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Books  >>  Biography

Keith Cameron

Mudhoney

Keith Cameron Mudhoney The Sound And The Fury From Seattle
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Biographical note:

Keith Cameron has written for Sounds, NME, and Mojo magazines. He's interviewed Nirvana, Iggy Pop, U2, Lou Reed, and the Foo Fighters, among numerous others. His writing has also appeared in Q, Kerrang!, The Guardian, and The Times, and he has been a DJ on XFM. Cameron is the author of Mudhoney: The Sound and the Fury from Seattle (2014) from Voyageur Press.

https://twitter.com/KeithCameron2

Main description:

The complete story of the band that many consider to have been the inventors of "grunge," produced with their full cooperation and released on their 25th anniversary. Before everybody fell in love with the "Seattle sound", Mudhoney was just an unlikely quartet of Seattle-music-scene knockabouts--two college dropouts, a carpenter, and the best drummer in town. In 1988, the band's debut single, "Touch Me, I'm Sick," and subsequent EP, Superfuzz Bigmuff, turned the world of indie-rock world on its ear, litghting the way for the grunge movement that would put Seattle on the map. In Mudhoney: The Sound and the Fury from Seattle, veteran music journalist Keith Cameron recounts stories from founding members Mark Arm, Steve Turner, Dan Peters, and Matt Lukin, as well as bassist Guy Maddison. Cameron interviews a large cast of other witnesses to the Mudhoney story, offering insight from Sub Pop label founders Bruce Pavitt and Jonathan Poneman, former manager Bob Whittaker, producers Jack Endino and Conrad Uno, and members of contemporary bands like Nirvana, Sonic Youth, and Pearl Jam, among many others. What emerges is an entertaining account of the band that arguably launched grunge, but never sold out. Cameron explores the childhoods and musical influences of each member and offers frank narratives of the Seattle music scene at its frenzied peak, record-business tomfoolery, tour shenanigans, Arm's 1990s drug use, and more. Most of all, readers will learn how Mudhoney outlasted their more financially successful peers by forging ahead purely on their camaraderie and shared love/vision for the band's music. Illustrated with a selection of photos from throughoutthe full span of Mudhoney's history, this is the story of one of the most irreverent--yet most reverently adored--bands of the post-punk, pre-indie-rock era.

Review quote:

". . . a superb, life-affirming book; as much an important reappraisal of an influential band as it is the story of the people, time, place and sound that changed rock forever. . ." â?? George Garner, Kerrang!

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". . . deep reporting and prose that crackles like well-loved punk vinyl. . ." â?? David Fricke, MOJO

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". . . probably the best book written about grunge, its contradictions and conflicts, its successes and ingrained capacity for self-sabotage." â?? Paul Brannigan, Classic Rock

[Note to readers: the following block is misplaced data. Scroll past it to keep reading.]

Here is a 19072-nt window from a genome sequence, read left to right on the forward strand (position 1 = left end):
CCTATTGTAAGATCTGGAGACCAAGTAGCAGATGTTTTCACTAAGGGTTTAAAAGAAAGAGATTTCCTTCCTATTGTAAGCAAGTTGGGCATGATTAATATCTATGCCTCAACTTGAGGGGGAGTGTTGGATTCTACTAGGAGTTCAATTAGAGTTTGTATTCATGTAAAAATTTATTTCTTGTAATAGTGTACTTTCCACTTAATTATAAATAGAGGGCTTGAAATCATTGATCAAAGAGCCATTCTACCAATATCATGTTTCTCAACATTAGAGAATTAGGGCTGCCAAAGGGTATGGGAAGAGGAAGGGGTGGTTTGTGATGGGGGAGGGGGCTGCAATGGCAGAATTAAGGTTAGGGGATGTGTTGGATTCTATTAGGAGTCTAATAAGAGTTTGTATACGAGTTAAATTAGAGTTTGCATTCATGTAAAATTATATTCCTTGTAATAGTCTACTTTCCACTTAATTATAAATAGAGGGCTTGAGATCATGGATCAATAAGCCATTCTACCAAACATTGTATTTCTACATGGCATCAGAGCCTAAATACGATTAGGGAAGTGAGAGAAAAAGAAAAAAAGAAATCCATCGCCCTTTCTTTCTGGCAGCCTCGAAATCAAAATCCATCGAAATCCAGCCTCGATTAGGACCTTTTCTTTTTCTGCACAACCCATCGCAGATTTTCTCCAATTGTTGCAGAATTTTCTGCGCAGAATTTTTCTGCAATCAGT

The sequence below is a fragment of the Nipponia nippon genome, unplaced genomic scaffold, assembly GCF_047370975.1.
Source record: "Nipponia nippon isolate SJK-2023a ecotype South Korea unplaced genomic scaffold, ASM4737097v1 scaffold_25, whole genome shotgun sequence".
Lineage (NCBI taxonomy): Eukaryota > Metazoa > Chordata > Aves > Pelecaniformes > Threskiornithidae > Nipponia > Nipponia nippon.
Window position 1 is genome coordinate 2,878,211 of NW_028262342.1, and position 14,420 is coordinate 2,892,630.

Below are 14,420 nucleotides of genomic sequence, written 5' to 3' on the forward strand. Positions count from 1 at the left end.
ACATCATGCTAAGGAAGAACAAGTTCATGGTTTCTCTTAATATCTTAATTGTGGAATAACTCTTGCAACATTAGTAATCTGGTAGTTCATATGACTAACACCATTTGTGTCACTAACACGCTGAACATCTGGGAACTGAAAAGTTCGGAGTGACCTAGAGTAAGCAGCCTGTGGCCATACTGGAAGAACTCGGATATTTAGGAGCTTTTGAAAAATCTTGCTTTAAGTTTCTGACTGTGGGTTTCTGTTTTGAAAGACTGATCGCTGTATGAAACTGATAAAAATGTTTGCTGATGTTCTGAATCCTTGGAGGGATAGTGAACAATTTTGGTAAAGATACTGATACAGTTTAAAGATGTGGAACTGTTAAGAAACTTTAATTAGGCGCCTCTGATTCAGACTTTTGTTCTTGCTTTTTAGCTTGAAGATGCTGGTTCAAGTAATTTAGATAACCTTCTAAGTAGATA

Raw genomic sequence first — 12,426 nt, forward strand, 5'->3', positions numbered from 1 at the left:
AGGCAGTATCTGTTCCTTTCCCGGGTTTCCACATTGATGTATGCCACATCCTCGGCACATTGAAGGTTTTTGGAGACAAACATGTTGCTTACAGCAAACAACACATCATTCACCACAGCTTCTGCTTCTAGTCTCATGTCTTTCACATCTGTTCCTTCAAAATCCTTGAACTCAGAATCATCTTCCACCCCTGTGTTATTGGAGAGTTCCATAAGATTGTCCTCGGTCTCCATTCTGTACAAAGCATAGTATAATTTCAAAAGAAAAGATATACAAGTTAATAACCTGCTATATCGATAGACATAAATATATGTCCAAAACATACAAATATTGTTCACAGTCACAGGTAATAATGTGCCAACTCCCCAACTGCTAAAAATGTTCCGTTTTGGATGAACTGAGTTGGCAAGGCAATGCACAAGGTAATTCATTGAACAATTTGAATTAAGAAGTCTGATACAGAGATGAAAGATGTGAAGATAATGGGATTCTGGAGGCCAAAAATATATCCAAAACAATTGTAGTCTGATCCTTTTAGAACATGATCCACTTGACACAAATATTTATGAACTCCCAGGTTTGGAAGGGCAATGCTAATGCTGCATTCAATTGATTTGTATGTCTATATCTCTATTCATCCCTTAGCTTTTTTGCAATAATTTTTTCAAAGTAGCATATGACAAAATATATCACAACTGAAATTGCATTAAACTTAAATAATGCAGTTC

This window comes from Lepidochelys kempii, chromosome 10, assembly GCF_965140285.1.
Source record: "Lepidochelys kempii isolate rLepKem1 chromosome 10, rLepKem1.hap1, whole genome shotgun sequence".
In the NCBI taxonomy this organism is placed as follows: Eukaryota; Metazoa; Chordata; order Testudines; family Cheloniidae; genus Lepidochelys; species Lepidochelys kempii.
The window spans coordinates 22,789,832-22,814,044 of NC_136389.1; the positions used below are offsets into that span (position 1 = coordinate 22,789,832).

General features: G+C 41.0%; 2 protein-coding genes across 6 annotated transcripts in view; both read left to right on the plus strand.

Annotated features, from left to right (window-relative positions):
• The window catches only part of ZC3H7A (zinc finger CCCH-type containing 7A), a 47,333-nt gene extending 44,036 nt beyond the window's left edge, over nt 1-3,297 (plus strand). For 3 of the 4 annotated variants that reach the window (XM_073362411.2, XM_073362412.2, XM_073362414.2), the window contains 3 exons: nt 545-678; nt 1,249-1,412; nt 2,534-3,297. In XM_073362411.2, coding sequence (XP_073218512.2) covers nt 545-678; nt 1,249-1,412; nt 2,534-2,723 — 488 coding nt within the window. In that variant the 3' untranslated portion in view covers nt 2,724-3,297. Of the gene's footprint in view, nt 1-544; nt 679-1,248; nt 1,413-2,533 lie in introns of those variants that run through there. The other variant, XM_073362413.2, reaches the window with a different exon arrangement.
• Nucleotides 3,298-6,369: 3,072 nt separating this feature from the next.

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"Mudhoney: The Sound And The Fury From Seattle (Voyageur Press) is an in-depth look into the band's whole long life, featuring interviews with all five band members, label folks, and members of Sonic Youth, Pearl Jam, Nirvana, and more. It's a story that goes beyond just the band, but then "just" Mudhoney went pretty beyond itself. Author Keith Cameron is a longtime British rock journalist who's chatted up loads of biggies for NME, Sounds, Mojo, the Guardian and more, and was down with all that flannel action from the get-go." - CMJ.com

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"A must-read for anyone who wore plaid in the '90s." â?? Niall Doherty, Q

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"One of the better books to come out about the Northwest music scene." - SeattleTimes.com

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"While they never enjoyed the commercial and popular success of Nirvana or Soundgarden, Mudhoney is one of grunge's seminal groups. Formed in the suburbs of Seattle in 1988 out of the ashes of the protogrunge band Green River, which included future members of Pearl Jam, Mudhoney went on to help define and influence the metal/punk musical genre that went global in the early 1990s. In this first full bio of the group, ­Cameron (contributing editor, Mojomagazine) stakes a claim for the band as one of the key pioneers and innovators in the scene. The author's history of the group is deftly doneâ??a compelling combination of setting the scene from which they emerged and letting the musicians tell their own story. While it is primarily a book about Mudhoney, it is necessarily a memoir of the grunge scene, and should be considered alongside key titles such as Michael ­Azerrad's Our Band Could Be Your Life and Mark Yarm's Everybody Loves Our Town.VERDICT Because of its exhaustive detail about a lesser-known (if highly regarded) band, this book will have specialized appeal to Mudhoney and grunge fans, and moderate appeal for general music readers." â?? Library Journal

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